Interview with Varg Vikernes
Metal Discovery (20.04.2012), by Jason Guest

Whenever anyone talks about topics of controversy and notoriety within the history of metal, one name is almost always guaranteed to come to the fore in such discussions, that of Varg Vikernes and his one-man musical vision, Burzum. With a new album entitled "Umskiptar" (which translates as "Metamorphoses") soon to be released, Varg took time out to discuss with "Metal Discovery" such subjects as the influence of his early music on his post-prison recordings, the creative process behind his latest album, the poem that it is based on, "Völuspá", and what it signifies in the evolution of Burzum, as well as what lies ahead for Burzum and its music...


Since being released from prison, you've been very prolific in your creative output and there's been a very quick turnaround between albums from "Belus" through to "Umskiptar". Does this mean that there will be regular releases from Burzum?

In theory yes, but you never know what will happen in the future, so I cannot guarantee anything. May I also remind you of the fact that I made 4 albums and an EP in about 1,5 years in the early 90s, so you shouldn't be surprised if I make (only...) one album each year these days.

Did the recording of the tracks chosen for "From the Depths of Darkness" mark a particular point in the development of your musical career? Was its purpose to reacquaint yourself with the early Burzum? If so, what does this era hold for you? Did re-recording the tracks for "From the Depths of Darkness" have any impact on the writing for "Umskiptar"?

The main purpose of the re-recording was to make it possible for me to listen to these old tracks again. I couldn't stand the original vocals on the first album, so I never listened to the first album. The vocal was okay on "Det Som Engang Var" but the technical quality of the album was too bad (meaning I did a poor job back then) for me to really appreciate it. I also wanted to make this music which I am still very proud of available to a new audience, not necessarily made up of hard-core metal heads (who are able to appreciate the original recordings anyhow), and therefore saw a good reason to release the re-recordings as an album.

Even though the purpose was not to reacquaint myself with the early Burzum this was indeed a very positive side effect and, yes, I do believe this has influenced "Umskiptar". I can add that "From the Depths of Darkness" was recorded long before "Fallen" as well, and thus also influenced "Fallen", probably more than it did "Umskiptar".

The era you refer to was an era of despair and confusion, and I walked as a wolf amongst sheep in wolves' clothing, so to say. I have never before or after been more lonely than I was then.

What differences are there between "Umskiptar" and "Fallen" and "Belus"?

The language used for the lyrics is different, being Old Norwegian on "Umskiptar" and Norwegian on the two others. The pace is somewhat slower on "Umskiptar" compared to the others. The vocals are different too, both in quality and in quantity on "Umskiptar" compared to the others. Finally, the lyrics on "Umskiptar" are all taken from the "Völuspá" poem, and I have written them myself on the other two albums.

Where does "Umskiptar" fit in to the development of Burzum?

If the two first albums were expressions of my anger and rebellious will, and the next two my melancholy and despair, and the next two my wandering about in the vast fog of the distant past, and then the next two my return from the fog, then "Umskiptar" is my life in the Sun light and the zenith of my life, and we can only hope the next album will follow this line, before I fall back down and return to anger and a rebellious will... and the cycle starts all over again; the metamorphoses of Burzum... :-)

For this album, you have said that the vocals are the most important aspect of the album. Is this the writer in you making its way to the fore?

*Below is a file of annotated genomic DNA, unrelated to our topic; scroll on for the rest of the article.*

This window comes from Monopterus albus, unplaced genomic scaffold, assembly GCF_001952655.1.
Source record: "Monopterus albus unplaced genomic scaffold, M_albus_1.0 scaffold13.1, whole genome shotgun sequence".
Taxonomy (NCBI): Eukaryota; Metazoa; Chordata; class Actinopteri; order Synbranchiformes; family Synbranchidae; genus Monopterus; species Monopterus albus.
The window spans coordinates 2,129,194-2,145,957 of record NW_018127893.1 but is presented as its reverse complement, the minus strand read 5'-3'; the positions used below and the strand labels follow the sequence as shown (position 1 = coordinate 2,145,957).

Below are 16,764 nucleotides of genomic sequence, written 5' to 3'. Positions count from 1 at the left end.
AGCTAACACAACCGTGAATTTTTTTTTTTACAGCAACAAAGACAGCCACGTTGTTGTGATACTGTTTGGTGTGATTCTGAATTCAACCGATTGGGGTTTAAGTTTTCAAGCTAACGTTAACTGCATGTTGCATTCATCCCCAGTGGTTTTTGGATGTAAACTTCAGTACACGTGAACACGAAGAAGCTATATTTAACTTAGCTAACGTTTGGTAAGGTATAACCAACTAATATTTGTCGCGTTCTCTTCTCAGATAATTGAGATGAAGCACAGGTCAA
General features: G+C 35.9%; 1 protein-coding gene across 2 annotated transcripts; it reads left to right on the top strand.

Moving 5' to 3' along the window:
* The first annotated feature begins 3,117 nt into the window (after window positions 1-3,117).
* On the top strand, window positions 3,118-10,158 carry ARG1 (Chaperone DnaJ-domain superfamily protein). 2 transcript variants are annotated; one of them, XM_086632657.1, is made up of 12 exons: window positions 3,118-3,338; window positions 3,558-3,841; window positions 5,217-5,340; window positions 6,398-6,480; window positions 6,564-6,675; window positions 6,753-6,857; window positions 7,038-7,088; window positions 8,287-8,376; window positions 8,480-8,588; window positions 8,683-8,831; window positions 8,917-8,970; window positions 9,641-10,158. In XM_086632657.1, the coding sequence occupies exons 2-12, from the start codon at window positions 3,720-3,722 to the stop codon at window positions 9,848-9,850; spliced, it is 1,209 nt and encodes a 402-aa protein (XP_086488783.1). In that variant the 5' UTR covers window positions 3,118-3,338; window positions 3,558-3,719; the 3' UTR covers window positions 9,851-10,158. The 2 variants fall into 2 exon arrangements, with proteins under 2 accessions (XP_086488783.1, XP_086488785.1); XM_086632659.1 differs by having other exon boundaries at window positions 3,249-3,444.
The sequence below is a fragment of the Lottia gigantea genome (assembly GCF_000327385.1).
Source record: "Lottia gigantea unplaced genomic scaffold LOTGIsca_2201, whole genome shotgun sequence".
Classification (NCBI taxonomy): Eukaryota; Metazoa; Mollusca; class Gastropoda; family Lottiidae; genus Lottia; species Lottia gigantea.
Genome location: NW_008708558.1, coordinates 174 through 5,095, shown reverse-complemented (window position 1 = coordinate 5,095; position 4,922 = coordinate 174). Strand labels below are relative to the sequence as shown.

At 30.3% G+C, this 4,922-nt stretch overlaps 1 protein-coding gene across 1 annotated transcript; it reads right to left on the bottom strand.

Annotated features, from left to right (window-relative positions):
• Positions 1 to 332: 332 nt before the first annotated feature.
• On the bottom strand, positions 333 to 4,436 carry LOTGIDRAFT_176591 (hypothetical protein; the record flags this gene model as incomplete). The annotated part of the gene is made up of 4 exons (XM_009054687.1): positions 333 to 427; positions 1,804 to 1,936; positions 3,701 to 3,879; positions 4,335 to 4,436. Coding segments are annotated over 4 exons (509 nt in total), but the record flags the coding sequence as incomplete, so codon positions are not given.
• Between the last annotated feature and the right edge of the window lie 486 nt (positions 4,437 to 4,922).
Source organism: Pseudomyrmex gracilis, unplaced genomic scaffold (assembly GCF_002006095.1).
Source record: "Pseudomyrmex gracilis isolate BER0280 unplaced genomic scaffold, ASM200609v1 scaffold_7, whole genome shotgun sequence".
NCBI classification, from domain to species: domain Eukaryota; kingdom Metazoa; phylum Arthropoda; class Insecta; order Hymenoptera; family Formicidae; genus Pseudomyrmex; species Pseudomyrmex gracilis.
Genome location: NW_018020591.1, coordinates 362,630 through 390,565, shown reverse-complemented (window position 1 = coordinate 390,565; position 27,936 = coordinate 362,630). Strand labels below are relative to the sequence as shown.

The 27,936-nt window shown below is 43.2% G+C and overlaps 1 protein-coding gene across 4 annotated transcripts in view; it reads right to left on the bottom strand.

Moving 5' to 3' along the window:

Not really; you should differentiate between the vocals and the lyrics. The vocals are indeed very important on this album, but I didn't write the lyrics myself; they are all taken from the "Völuspá" poem, so even though they are no less important because of that, it doesn't say much about me as a writer. The entire poem is used as lyrics, and I see the album as a musical interpretation of "Völuspá". The vocals are important because there are so much lyrics, 66 stanzas in all, some of them even repeated a few times, and what I think made a huge difference was the language itself. Old Norwegian is so much more beautiful, poetic and powerful than Norwegian is, and my voice changed (metamorphosed...) because of this, and it lifted the entire production. It felt as if it wasn't my voice singing or speaking, but like a voice from the past, a voice of the forefathers, speaking to us today in his own ancient language using his own ancient poetry.

With "Völuspá" at the centre of the album, what was the writing process for "Umskiptar"? What did you want to achieve with "Umskiptar"?

I wanted to use "Völuspá" because I believed it deserved the attention, and another type of attention as well. It has been misinterpreted so much that its true meaning has been lost, and I wanted to show to all those interested what it really means. The album in itself might not enlighten too many, but it is released as a musical companion of my book "Sorcery and Religion in Ancient Scandinavia", and will be understood in context with that book by many.

The concept of the album is "a deeply rooted European (i.e. Pagan) Stoic concept of changes" that "can therefore also be seen as critique of all the popular political movements of our age of lies". Does this also reflect a change in yourself?

Not as such, no. Of course I change too, we all do, but I have not dramatically changed my world view or perception of reality, or anything like that, if that is what you mean.

For the cover of "Umskiptar", you have chosen a work by the Norwegian historical painter Peter Nicolai Arbo. It's understandable why you would choose this artist, but why this particular piece?

This particular piece, "Natt", was chosen because it is a romantic image of the personified Night, as she rides across the sky, followed by "Dagr", the personified Day. This too is a natural and mythical metamorphosis, so it fits the concept like a hand in a glove.

"Fallen" was mastered like a classical album. Did you take the same approach with "Umskiptar"?

Aye, I did, and I can add that I have done for all the other albums too, save "Belus" which was unfortunately mastered by one with a typical metal philosophy.